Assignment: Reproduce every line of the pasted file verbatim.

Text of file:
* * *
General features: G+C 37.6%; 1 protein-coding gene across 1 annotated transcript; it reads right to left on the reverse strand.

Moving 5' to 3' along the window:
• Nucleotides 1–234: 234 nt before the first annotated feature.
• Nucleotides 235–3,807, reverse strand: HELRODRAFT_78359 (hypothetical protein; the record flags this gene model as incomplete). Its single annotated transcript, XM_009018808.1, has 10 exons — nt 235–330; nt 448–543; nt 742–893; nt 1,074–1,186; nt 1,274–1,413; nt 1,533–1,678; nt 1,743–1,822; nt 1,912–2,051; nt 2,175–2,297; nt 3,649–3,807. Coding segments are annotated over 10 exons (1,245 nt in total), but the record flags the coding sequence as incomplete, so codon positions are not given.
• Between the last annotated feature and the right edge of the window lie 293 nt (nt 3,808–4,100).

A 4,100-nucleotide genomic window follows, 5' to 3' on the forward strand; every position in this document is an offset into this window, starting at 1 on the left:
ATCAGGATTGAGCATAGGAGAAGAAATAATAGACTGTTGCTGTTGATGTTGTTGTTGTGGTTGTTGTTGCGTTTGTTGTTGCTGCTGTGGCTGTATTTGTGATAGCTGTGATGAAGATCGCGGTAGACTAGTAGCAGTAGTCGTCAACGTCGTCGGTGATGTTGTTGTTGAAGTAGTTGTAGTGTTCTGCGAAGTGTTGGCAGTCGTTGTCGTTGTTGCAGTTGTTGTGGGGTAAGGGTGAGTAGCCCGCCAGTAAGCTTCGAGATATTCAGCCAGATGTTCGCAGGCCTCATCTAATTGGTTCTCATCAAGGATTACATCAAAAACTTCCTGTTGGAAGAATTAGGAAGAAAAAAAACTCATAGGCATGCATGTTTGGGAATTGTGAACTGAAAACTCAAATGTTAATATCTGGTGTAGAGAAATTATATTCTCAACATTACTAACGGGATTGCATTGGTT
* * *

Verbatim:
General features: G+C 37.6%; 1 protein-coding gene across 1 annotated transcript; it reads right to left on the reverse strand.

Moving 5' to 3' along the window:
• Nucleotides 1–234: 234 nt before the first annotated feature.
• Nucleotides 235–3,807, reverse strand: HELRODRAFT_78359 (hypothetical protein; the record flags this gene model as incomplete). Its single annotated transcript, XM_009018808.1, has 10 exons — nt 235–330; nt 448–543; nt 742–893; nt 1,074–1,186; nt 1,274–1,413; nt 1,533–1,678; nt 1,743–1,822; nt 1,912–2,051; nt 2,175–2,297; nt 3,649–3,807. Coding segments are annotated over 10 exons (1,245 nt in total), but the record flags the coding sequence as incomplete, so codon positions are not given.
• Between the last annotated feature and the right edge of the window lie 293 nt (nt 3,808–4,100).

A 4,100-nucleotide genomic window follows, 5' to 3' on the forward strand; every position in this document is an offset into this window, starting at 1 on the left:
ATCAGGATTGAGCATAGGAGAAGAAATAATAGACTGTTGCTGTTGATGTTGTTGTTGTGGTTGTTGTTGCGTTTGTTGTTGCTGCTGTGGCTGTATTTGTGATAGCTGTGATGAAGATCGCGGTAGACTAGTAGCAGTAGTCGTCAACGTCGTCGGTGATGTTGTTGTTGAAGTAGTTGTAGTGTTCTGCGAAGTGTTGGCAGTCGTTGTCGTTGTTGCAGTTGTTGTGGGGTAAGGGTGAGTAGCCCGCCAGTAAGCTTCGAGATATTCAGCCAGATGTTCGCAGGCCTCATCTAATTGGTTCTCATCAAGGATTACATCAAAAACTTCCTGTTGGAAGAATTAGGAAGAAAAAAAACTCATAGGCATGCATGTTTGGGAATTGTGAACTGAAAACTCAAATGTTAATATCTGGTGTAGAGAAATTATATTCTCAACATTACTAACGGGATTGCATTGGTT